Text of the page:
Speeches

Statement to Autism Rally on Steps of Parliament

This morning I am going to start by asking you a question. Put your hand up if you have faced challenges accessing adequate intervention and education for your child with autism spectrum disorder.

Yes, I thought so.

Today I speak in support of parents, families and children that manage the challenge that autism spectrum disorder, or ASD, brings every day.

With diagnosis, particularly early diagnosis of ASD increasing by about fifteen percent (15%), the need for adequate early intervention funding is ever-increasing. Unfortunately, the money is not keeping up with the diagnosis rate.

Autism can dramatically affect a person’s ability to understand the world around them because of social and behavioural impairments, and may also result in difficulties with speech and communication.

ASD is a far-reaching and life-long condition; funding and support should be life-long, too.

I recognise Government schemes such as the Better Start Initiative and the Helping Children with Autism package, but they do little to address the real problem. What we need is a program like that run in Queensland by not-for-profit AEIOU.

Best practice guidelines for early intervention with autism say that we must start between two and four years of age. A program of at least 20 hours a week for two years is critical to providing a stable a good early start for our children with ASD. The program must have a mutli-disciplinary approach and a staff ratio of 2-4 children per adult.

And the thing about early intervention funding is it saves money in the long run. If people with ASD are well adapted and integrated into our education system and social structures, they can lead fulfilling and productive lives rather than ending up isolated and excluded from society.

In addition to this early intervention, re-instating of case managers is essential, as is the elimination of unmet need.

With today being D-Day for Premier Rann and Jay Weatherill about to take the reins, this is the time for the incoming Premier to nail his colours to the wall.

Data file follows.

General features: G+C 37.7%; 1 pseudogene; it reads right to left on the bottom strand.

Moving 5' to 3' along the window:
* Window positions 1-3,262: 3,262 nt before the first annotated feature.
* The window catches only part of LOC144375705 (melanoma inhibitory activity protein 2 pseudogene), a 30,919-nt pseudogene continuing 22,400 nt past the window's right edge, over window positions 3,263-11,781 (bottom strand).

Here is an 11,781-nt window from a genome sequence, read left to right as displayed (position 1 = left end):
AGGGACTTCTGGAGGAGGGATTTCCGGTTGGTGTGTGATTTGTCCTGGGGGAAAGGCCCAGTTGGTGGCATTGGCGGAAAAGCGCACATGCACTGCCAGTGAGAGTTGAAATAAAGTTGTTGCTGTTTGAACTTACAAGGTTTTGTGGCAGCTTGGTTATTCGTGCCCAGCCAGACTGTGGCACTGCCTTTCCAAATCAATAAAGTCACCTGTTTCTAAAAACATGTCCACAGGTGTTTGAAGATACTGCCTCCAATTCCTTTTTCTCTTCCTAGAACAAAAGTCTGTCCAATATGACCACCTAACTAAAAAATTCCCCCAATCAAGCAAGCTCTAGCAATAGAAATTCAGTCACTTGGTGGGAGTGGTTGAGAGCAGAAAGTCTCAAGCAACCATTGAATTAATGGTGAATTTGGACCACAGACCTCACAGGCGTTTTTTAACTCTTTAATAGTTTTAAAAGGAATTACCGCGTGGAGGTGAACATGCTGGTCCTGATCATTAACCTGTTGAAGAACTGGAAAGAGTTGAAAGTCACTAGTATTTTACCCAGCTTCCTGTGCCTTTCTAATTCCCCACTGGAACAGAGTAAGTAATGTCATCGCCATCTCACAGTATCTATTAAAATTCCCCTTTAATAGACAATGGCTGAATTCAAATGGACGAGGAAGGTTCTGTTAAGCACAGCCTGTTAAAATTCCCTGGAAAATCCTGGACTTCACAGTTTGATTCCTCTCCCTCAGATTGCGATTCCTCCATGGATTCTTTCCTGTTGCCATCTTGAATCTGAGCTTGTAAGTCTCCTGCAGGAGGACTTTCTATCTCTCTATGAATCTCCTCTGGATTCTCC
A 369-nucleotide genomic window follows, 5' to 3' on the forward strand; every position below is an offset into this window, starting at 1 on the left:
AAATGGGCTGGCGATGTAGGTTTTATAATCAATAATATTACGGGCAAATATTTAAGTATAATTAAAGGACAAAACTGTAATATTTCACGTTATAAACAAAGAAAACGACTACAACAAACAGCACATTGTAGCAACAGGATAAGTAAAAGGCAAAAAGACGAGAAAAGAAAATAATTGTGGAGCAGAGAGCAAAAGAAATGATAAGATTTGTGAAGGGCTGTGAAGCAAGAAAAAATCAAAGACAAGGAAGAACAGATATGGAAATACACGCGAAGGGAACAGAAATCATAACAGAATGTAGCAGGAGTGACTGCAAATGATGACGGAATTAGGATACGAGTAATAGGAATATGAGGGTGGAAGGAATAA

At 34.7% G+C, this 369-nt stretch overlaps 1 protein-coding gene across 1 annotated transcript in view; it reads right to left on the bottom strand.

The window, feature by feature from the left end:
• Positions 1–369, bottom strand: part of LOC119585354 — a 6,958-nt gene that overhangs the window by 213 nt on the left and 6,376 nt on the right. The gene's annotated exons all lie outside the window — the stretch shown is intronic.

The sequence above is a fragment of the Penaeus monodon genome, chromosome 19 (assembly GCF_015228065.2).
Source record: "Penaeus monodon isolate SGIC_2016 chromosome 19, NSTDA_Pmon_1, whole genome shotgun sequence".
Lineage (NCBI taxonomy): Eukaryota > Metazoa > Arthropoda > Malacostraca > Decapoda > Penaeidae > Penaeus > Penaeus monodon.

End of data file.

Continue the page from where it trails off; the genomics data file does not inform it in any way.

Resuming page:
Premier Rann has spent much time in previous months carrying on about his legacy – well today I call on Premier in Waiting Weatherill to declare what his intention are for the people of this state.

What will his legacy be?

Premiers are remembered for what they do for the people who most need help, those that are having the toughest time, those that are at the margins.

A swish farewell party at the swanky Film Corporation premises will not see one child with ASD better integrated into our society. All the mining contracts signed with big business will mean nothing if our young people with ASD end up filling our courts and jails, or queued up at Centrelink because the education and training system has failed them.

So, Mr Weatherill, as former Disability Minister, and current Education Minister, we hope that you have more insight into these issues, more appreciation of the urgency needed on ASD.

Yesterday Monsignor Cappo’s Disability Blueprint was tabled in our Parliament. The blueprint is excellent in its scope and targets. But eloquently expressed intentions and beautifully produced documents amount to absolutely zilch if they aren’t backed up by swift systemic change and adequate funding.

As the Monsignor has previously said, our disability system is in crisis; it’s in a state of disrepair and in need of urgent attention.

Mr Weatherill now has the document that lights the way for the disability sector in this state and I urge him to enable it – provide the leadership we desperately need in this area.

Thank you.